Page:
The Illinois Senate approved the measure Thursday, and Governor Pat Quinn says he'll sign it into law.
Health insurance premiums for retirees with at least 20 years of service are fully covered by the state. The perk does not cover deductibles and co-pays. The legislation sent to the governor seeks to eliminate the perk.
Supporters say the bill would preserve retirees' access to health care. Senate Minority Leader Christine Radogno acknowledged it was a difficult vote.
"I bet every single person in this chamber has campaigned on how we need to right the financial ship of state here. That's been our primary discussion point over the last several years. We're all out on the trail saying, 'We're going to do the right thing, send me there to take the tough votes, I can do it.' And now we have the opportunity to do that."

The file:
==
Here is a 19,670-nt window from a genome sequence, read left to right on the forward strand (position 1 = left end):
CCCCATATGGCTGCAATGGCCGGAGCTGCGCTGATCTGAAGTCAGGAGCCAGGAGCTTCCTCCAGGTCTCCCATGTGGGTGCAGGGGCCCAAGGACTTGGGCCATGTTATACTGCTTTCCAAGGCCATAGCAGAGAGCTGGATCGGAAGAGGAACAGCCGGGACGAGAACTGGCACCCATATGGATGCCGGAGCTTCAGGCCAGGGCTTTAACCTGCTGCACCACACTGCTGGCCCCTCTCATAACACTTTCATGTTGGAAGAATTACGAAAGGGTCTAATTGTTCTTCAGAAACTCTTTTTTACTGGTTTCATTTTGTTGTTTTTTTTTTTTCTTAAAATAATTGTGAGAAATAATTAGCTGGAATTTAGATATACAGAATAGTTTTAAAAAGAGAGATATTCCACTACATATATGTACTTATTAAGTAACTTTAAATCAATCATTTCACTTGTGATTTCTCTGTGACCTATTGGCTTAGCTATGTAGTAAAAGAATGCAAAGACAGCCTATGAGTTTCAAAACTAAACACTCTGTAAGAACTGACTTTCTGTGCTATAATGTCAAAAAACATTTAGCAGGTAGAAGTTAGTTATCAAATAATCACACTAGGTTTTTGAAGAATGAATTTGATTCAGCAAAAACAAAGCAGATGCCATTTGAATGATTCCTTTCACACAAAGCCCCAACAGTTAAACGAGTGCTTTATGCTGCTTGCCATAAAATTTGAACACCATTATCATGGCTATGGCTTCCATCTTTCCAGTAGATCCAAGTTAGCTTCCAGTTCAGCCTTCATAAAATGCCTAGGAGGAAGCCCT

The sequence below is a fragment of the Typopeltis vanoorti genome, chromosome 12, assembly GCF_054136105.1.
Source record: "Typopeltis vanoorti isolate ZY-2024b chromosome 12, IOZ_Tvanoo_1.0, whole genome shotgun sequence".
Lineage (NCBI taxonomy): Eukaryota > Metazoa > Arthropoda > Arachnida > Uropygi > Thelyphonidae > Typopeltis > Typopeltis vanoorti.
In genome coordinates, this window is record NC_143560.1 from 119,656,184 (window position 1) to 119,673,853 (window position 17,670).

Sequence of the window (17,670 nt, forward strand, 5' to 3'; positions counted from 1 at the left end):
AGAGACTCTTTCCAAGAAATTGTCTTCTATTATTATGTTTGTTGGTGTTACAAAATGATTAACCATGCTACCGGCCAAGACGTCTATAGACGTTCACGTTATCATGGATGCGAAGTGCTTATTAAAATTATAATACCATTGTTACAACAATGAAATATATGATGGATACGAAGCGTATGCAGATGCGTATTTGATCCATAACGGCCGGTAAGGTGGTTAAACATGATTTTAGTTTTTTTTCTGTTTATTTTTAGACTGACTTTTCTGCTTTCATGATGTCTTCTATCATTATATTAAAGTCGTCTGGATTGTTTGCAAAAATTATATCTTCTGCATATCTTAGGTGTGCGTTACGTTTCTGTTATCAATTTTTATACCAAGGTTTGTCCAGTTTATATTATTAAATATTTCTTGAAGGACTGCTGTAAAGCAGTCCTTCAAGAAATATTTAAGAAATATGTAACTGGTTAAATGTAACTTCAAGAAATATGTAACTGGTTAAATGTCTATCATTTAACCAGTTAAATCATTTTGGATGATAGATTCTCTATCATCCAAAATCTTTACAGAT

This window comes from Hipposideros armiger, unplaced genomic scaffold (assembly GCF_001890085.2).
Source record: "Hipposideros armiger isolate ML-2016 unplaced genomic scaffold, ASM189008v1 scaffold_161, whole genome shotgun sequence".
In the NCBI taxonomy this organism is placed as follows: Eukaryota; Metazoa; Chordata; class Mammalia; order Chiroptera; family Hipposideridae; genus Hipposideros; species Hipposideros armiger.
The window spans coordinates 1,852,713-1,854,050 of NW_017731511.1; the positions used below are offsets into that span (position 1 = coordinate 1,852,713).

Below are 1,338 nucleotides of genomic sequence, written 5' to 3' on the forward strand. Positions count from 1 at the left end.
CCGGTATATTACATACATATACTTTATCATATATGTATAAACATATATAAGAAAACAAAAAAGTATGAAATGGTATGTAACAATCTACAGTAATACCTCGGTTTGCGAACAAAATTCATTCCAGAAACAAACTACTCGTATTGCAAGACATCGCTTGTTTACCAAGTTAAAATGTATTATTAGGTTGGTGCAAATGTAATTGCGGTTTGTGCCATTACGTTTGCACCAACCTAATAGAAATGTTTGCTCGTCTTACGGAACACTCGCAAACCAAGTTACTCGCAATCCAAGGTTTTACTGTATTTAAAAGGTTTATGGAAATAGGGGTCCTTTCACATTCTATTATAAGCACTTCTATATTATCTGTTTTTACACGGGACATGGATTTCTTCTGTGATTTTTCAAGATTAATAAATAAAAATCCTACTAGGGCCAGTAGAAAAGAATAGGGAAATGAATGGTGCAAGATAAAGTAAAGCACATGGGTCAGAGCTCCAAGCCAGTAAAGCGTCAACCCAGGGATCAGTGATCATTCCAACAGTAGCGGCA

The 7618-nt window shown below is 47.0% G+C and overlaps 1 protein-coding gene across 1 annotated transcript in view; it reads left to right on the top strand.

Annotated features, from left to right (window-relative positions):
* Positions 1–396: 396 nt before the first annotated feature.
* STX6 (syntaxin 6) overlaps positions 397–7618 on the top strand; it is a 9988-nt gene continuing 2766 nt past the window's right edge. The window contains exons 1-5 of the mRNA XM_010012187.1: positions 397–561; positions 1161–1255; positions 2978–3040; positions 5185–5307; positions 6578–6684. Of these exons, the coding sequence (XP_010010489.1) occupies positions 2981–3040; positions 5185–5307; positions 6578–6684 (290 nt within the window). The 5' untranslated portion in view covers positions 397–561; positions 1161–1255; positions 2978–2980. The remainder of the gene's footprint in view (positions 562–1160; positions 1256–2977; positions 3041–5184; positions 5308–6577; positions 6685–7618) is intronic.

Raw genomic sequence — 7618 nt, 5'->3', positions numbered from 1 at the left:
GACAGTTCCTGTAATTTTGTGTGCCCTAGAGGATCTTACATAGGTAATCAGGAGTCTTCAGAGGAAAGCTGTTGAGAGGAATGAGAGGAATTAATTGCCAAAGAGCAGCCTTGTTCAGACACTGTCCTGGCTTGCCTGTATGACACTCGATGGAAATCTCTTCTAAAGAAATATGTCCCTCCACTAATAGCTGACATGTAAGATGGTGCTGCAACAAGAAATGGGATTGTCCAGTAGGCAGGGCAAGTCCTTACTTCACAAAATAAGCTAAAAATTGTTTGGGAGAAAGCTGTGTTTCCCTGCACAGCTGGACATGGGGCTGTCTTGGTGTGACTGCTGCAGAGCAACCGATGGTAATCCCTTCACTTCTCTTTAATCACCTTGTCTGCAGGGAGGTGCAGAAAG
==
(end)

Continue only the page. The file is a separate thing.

But AFSCME official John Cameron says lawmakers are taking away something employees worked hard to earn.
"I think we have to be clear here what the intent of this legislation is, which is to take hundreds of millions of dollars out of the pockets of the state's 114-thousand retired state and university former employees."
Cost estimates and changes
According to state government, about 90 percent of retired state and university workers do not pay premiums for their coverage. The program is estimated to cost the state nearly $900-million in the next fiscal year.
Under the proposal, the state would negotiate rates with AFSCME. The governor's administration says it wants a seven-tiered payment structure based on pension income and years of service.